On reading the excellent dk-transformation's post at Chess Improvement titled Raming GM-Ram I was directed to a series of articles by GM-Ram author Rashid Ziyadinov over at Jeremy Silman's site. Apart from the merits of GM-Ram as outlined by dk, I recommend you too peruse these articles; they have some different and unorthodox views on chess and chess improvement compared to most, and whether you agree with any or all of the author's contentions I think you'll be stimulated and look at things in a new light.
Here's one statement that really struck me (see Part 3, "Concrete Chess):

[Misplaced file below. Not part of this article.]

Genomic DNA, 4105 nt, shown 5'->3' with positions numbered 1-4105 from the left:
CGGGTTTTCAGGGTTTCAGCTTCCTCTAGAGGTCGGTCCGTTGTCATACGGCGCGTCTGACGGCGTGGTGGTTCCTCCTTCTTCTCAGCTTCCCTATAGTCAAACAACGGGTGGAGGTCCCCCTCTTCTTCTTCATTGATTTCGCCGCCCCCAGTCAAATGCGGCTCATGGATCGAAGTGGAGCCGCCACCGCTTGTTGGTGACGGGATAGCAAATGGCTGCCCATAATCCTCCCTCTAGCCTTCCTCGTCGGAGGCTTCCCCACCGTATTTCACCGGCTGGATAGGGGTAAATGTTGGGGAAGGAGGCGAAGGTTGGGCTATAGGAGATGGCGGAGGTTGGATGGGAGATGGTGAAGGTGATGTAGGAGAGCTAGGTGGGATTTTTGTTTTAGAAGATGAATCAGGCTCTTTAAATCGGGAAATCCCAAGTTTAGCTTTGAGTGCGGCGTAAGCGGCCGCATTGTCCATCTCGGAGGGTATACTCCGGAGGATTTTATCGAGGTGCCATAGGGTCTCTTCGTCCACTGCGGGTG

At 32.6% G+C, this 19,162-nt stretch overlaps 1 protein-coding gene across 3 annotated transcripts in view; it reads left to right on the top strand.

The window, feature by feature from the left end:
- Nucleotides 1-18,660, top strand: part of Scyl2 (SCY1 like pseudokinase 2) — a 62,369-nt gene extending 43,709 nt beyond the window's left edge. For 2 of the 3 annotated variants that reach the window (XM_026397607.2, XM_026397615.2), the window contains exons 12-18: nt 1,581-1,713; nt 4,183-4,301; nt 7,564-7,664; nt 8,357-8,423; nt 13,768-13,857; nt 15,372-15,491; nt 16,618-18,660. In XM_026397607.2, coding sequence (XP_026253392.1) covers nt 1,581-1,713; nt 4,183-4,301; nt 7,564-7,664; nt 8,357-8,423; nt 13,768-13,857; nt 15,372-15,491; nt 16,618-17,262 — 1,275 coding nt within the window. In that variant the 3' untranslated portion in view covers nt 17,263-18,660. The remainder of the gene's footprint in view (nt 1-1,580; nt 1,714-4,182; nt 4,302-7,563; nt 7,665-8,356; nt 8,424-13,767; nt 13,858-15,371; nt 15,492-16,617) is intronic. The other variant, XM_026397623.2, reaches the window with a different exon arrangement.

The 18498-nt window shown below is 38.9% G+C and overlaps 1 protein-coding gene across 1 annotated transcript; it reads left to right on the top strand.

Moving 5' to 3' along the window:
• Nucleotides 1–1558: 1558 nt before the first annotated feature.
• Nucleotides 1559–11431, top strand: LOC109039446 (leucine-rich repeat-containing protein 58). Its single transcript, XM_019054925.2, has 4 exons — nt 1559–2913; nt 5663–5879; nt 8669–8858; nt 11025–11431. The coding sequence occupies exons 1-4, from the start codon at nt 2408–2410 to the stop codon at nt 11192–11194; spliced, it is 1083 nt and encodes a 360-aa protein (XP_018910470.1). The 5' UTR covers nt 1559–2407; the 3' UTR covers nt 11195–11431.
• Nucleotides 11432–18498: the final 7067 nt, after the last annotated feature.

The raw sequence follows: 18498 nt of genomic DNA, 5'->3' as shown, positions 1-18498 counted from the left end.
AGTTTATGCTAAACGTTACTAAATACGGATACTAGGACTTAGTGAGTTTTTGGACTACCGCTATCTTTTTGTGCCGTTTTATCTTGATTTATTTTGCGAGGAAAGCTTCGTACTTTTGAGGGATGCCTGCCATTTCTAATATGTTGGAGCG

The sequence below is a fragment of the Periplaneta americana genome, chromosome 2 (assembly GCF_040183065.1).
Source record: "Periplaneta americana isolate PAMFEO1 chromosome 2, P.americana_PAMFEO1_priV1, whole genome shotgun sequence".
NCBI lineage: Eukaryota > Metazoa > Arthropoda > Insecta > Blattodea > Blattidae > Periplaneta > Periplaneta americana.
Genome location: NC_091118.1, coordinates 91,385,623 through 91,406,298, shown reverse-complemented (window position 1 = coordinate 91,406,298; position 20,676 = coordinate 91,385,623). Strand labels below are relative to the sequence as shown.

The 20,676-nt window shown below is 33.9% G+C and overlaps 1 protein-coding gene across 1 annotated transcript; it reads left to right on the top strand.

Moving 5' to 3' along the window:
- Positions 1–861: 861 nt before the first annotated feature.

Students sometimes lament that they cannot apply their knowledge during a game. They cannot apply their "knowledge" because they really don't have any knowledge! What they have instead are shortcuts to chess language, what I call "chess magic spelling" (like "open the position if you are more developed", "the two bishop advantage", "don't move the queen out too early", etc.). These shortcuts are useless generalities. Chess can only be expressed with concrete variations. This often-ignored concept is so crucial to mastering chess that it bears repeating with emphasis: chess can only be expressed with concrete variations!
To sum up, I note that my game annotations here often have some pleasing verbal description, but only a modest amount of "concrete variations," while the stronger the player, it seems, the more the annotations consist mostly of variations. Which is cause, and which effect? Any opinions, Dear Reader?